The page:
By Pooja Mishra
Source : truehuenews.com
Recycling can easily make a big difference in protecting the environment. It helps reduce energy and other useful materials from being wasted. There are a lot of people out there who always keep in mind what things can or can’t be recycled and follow the instructions. But you may be surprised to know the fact that the things you have been throwing away in the blue bins, actually don’t belong there.
The Toronto city launched a campaign earlier this month as a reminder for people on what can and can’t go into recycling bin. You will be surprised to know that those takeout coffee mugs, which we use on the go and have been throwing away in blue bins, thinking that they are recyclable, actually have to go in trash.
The takeout coffee mugs are coated with plastic and wax so they can’t go in recycle. There black lid also can’t go in blue bins, only non-plastic lids and cardboard cup sleeves can be recycled. According to the city, last year estimated 45,000 tonnes of garbage was mistakenly put into recycling bins.
Here is a small list of those things which we use on a daily basis and which can or can’t be recycled. We can help reduce global environmental damage by keeping this in mind and adding it to our daily routine.
- Food packaging (Unwaxed only)
- Boxboard (Shoes box, gift box, cereal box)
- Aluminium foil
- All colors glass bottles and jars
- All plastics number 1-7
- Clean grocery and retail plastic bags
- Beer and wine bottles
- Kitchen cookware (metal pots, pans, tins, and utensils)
- Brown paper bags
- Newspapers and magazines
- Paper coffee cups
- Pizza boxes (with food and wax)
- Wet paper
- Plastic bottle caps
- Plastic Bags
- Juice Boxes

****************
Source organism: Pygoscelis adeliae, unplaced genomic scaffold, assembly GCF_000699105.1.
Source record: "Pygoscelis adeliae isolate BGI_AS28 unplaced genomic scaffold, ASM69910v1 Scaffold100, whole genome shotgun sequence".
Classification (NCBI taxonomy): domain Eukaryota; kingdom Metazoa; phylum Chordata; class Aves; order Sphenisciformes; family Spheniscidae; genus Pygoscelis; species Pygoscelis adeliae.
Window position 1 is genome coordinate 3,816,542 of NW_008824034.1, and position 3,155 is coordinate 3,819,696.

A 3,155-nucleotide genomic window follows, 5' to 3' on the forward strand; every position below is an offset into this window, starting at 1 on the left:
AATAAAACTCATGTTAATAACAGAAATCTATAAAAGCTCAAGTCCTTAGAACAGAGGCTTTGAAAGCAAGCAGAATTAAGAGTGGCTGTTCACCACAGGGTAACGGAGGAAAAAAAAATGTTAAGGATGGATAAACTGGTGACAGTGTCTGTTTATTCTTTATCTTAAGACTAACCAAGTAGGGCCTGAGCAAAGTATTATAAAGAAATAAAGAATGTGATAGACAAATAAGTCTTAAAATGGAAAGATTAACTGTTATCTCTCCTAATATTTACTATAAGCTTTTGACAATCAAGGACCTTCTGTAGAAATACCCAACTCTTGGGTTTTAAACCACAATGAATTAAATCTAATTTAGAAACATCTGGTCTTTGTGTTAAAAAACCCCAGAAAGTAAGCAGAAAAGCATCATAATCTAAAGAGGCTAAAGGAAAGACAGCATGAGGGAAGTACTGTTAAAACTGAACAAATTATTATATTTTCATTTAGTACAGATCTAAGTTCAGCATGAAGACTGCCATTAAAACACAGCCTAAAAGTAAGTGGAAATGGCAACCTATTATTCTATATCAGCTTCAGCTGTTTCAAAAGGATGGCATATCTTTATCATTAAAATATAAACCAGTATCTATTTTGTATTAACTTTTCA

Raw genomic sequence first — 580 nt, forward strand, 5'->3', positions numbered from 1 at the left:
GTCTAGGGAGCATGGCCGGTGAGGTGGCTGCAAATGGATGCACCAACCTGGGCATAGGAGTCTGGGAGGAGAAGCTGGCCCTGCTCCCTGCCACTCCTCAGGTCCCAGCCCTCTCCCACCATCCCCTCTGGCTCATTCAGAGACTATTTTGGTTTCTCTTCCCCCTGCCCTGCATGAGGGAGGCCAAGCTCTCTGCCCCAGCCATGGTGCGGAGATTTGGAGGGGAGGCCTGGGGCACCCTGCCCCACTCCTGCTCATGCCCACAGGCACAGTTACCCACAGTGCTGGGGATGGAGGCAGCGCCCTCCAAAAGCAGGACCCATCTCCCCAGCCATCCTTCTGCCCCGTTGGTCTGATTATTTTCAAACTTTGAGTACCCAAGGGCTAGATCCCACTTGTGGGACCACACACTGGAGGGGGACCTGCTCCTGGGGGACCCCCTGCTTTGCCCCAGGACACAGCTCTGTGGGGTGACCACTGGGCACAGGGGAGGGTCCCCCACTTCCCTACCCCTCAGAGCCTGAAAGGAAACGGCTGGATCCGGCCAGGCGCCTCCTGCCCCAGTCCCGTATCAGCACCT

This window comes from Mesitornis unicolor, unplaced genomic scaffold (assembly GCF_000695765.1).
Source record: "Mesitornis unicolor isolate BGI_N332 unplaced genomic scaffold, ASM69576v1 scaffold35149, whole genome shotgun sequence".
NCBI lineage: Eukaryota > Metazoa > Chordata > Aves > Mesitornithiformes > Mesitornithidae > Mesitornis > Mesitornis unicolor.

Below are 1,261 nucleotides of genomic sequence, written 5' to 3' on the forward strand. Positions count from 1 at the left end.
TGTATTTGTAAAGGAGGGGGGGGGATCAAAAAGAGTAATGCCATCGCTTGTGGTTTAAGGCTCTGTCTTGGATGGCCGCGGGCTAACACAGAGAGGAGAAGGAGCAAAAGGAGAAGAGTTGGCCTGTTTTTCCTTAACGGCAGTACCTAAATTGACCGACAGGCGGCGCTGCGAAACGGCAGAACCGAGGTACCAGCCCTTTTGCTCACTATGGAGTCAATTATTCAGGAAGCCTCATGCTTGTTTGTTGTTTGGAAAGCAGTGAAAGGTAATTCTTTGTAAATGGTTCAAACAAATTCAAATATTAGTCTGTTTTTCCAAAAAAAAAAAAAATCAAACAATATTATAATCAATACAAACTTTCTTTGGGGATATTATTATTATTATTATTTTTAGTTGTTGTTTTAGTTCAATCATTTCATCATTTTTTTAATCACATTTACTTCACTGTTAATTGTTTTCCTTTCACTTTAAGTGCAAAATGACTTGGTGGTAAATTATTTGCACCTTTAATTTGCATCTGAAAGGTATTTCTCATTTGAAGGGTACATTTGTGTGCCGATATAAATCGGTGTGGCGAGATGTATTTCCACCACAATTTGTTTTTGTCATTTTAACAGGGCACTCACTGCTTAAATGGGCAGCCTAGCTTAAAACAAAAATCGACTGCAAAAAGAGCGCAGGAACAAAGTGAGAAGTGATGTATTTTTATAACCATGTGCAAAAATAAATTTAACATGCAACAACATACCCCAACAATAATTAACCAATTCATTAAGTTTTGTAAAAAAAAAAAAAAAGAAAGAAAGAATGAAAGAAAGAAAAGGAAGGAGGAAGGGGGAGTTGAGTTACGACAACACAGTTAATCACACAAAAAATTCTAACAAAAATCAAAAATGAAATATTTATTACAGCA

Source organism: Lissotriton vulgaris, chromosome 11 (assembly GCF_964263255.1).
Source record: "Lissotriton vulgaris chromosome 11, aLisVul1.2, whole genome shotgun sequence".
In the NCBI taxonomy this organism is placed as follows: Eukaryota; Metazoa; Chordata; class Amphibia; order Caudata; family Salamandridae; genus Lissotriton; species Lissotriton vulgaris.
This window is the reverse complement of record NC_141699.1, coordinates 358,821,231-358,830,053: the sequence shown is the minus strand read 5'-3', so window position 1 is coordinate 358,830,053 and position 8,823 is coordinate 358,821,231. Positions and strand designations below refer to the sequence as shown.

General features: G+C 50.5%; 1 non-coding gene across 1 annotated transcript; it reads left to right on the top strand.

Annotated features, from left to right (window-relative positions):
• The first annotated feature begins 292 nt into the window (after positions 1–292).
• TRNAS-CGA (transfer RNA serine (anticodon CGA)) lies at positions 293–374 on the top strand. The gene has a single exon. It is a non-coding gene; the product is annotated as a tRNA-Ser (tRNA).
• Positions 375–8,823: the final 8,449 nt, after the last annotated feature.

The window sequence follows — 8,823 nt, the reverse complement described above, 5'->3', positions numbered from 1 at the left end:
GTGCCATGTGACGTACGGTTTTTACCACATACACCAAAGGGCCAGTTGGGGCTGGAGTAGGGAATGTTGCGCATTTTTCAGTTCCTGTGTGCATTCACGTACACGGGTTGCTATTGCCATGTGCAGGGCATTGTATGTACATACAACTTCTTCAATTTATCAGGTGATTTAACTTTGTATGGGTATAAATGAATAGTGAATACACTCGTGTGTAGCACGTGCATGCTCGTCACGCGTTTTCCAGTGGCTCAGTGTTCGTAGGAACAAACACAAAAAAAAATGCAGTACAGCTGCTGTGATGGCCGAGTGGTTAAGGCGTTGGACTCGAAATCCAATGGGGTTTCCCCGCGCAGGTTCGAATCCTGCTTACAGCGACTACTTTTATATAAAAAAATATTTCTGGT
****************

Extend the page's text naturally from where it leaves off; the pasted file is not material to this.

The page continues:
- Paper napkins or towel
- Heavy died papers
- Broken glass
by Hannah Gartner
Summer is fast approaching, which means time spent outside. There are tons of fun things to do in the outdoors, but if you are looking to give back to the Earth while soaking up the sunshine, gardening is the way to go. Additionally, more and more research is finding that gardening is also good for human health in a multitude of ways.
A few of the plants from my own container garden.
Planting a garden improves the look of your yard, increases air quality, and if strategically placed can help alleviate erosion. Gardens can even help increase the energy efficiency of one’s home by providing shade that regulates heat. It is important to note that there are practices that can be decidedly harmful. Try to use products without chemical additives, and pesticides and herbicides only when absolutely necessary. If you do have a problem with pests search for natural, homemade repellents, there are plenty out there! Another way is to look for plants which encourage the bugs that help protect your garden and discourage those that will harm it.
When it comes to human health, gardening has been found to provide many of the things missing from the typical sedentary lifestyle. As a type of moderate-intensity exercise, gardeners tend to have lower BMIs and be in better shape. Being outside everyday also increases one’s vitamin D intake, which can help alleviate autoimmune disorders as well as flus and colds. Research has also found that gardening can reduce depression, improve self esteem, and even lower one’s chances of getting Alzheimer’s disease. Helping plants to flourish is an incredibly satisfying experiences, and it seems science agrees.
My local community garden at the High Country Conservation Center in Frisco, CO.
These are just a smattering of the incredible benefits and joys that gardening can bring to one’s life. If you are interested, but don’t know where to start look to a local community garden or environmental group. Also, feel free to reach out. As a new gardener myself I understand how overwhelming it can be to get started. One of the most important things I’ve learned though is the experiential nature of this pass-time – to learn it you have to do it. So get out there and have a happy, productive Summer!